In the next 17 months, it expects 10% of its B2B customers will be transacting on the web, an executive says.
Clicking onto Kmart.com for the first time is like muddling your way through the first day of high school. You’re never quite sure where you’re at, and even though big signs point you in the right direction, it’s hard to shake the confusion. But after spending a little time there, you start to find your way around. Even the hallways begin to make sense.
Troy, Mich.-based Kmart Corp. has been rolling out its e-commerce Web site piece by piece since last September, with Kmart.com serving as the entry point for several different niche Web operations. Categories include a wellness section; a home center; a well-stocked music store; a gift shop that features toys, jewelry and novelty items; and a software section divided up into areas including kids, home and office.
Each category has its own Web sites, such as familyandfitness.com and softwareselections.com. But here’s the confusing part: Some of these sections are part of Kmart, with Kmart processing the orders through a single shopping cart program, while others are separate entities. For example, if a shopper picks up Mega 2000 Multi Vitamins and a Mattel’s Blustery Day Pooh Plush, they can buy both at the same time.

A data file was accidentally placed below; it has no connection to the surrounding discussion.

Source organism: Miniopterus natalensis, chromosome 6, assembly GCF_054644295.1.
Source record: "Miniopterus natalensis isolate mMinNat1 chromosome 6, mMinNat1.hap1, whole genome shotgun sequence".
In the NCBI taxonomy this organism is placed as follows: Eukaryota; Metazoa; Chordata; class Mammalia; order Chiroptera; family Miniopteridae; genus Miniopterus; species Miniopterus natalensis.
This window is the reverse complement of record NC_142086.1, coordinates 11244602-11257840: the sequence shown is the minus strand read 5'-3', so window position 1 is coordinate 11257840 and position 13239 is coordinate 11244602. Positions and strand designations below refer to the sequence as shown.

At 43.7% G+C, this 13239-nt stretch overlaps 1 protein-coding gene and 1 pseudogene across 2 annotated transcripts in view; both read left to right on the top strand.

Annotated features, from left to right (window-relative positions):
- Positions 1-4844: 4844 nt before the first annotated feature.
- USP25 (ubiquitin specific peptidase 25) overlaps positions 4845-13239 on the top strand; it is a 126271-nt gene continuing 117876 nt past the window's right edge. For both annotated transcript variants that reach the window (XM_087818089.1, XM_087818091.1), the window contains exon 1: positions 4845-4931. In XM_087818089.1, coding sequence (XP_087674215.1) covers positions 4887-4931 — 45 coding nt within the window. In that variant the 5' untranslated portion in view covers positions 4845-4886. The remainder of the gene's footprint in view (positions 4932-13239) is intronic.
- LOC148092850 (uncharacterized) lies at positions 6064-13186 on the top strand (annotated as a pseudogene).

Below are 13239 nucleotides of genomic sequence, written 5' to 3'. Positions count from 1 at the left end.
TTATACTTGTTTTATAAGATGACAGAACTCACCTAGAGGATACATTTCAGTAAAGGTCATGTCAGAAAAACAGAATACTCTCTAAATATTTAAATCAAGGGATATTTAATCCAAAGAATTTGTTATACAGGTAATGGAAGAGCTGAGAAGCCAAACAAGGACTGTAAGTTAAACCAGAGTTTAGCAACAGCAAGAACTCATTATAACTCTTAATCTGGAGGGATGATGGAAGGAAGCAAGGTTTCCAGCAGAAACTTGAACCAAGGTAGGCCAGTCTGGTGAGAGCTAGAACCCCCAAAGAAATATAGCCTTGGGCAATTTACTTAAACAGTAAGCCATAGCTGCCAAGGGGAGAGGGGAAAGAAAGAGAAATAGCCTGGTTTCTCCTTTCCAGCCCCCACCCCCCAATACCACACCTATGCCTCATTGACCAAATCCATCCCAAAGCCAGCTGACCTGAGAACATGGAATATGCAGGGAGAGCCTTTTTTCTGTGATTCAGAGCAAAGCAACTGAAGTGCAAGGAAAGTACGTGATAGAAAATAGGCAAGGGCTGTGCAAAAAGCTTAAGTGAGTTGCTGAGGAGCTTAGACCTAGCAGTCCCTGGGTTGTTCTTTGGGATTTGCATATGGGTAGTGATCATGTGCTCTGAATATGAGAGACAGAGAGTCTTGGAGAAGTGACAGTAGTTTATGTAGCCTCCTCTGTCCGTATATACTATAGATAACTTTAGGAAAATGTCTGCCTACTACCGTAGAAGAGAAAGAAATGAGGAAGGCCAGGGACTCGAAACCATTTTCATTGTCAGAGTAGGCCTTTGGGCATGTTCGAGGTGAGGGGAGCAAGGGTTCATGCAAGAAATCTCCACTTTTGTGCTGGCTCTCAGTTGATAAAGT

But to add the latest Ricky Martin CD from musicfavorites.com, they must work their way through a completely different checkout process-and it’s easy to lose track of the items in the first shopping cart.
For its online music store, Kmart partners with another firm that fills the orders, which explains the separate shopping cart, explains Marisha K. Geraghty, Kmart’s divisional vice president of electronic commerce. That’s true for the Software Selections category as well.
Geraghty concedes that the shopping cart mix-up is a problem, but one that the company has time to fix. Most people shopping today check out with one item in their cart, she adds, with an average purchase price of $25.
Kmart even seems willing to let customers wander off the site altogether. Clicking on “Greeting Cards,” for example, takes shoppers to the American Greetings Web site.
Internet shoppers browse by interests, and Kmart has arranged its site accordingly, serving as a portal to popular shopping categories. Customers in stores are limited to shopping by department or by brand, but on the Internet they are able to shop differently. “We believe that by establishing mini-sites that are focused on interests, activities or particular customer segments that we can appeal to customers’ needs better,” Geraghty says. “The Internet is very much a niche-based media.”
Kmart may have put up too many walls that prevent shoppers from browsing through the entire store, suggests Noel Franus, an information architect with Carbon IQ, an information strategy and online development firm in San Francisco. “If I wander inside the online music store, I can look for CDs of my favorite artists,” he says. “One CD purchase might inspire another. But that’s as far as it goes. Why isn’t anyone pushing boom boxes to me? It’s a ripe opportunity for suggestive selling. Why do these related electronics surround the CDs inside Kmart the offline store but not Kmart the online store?”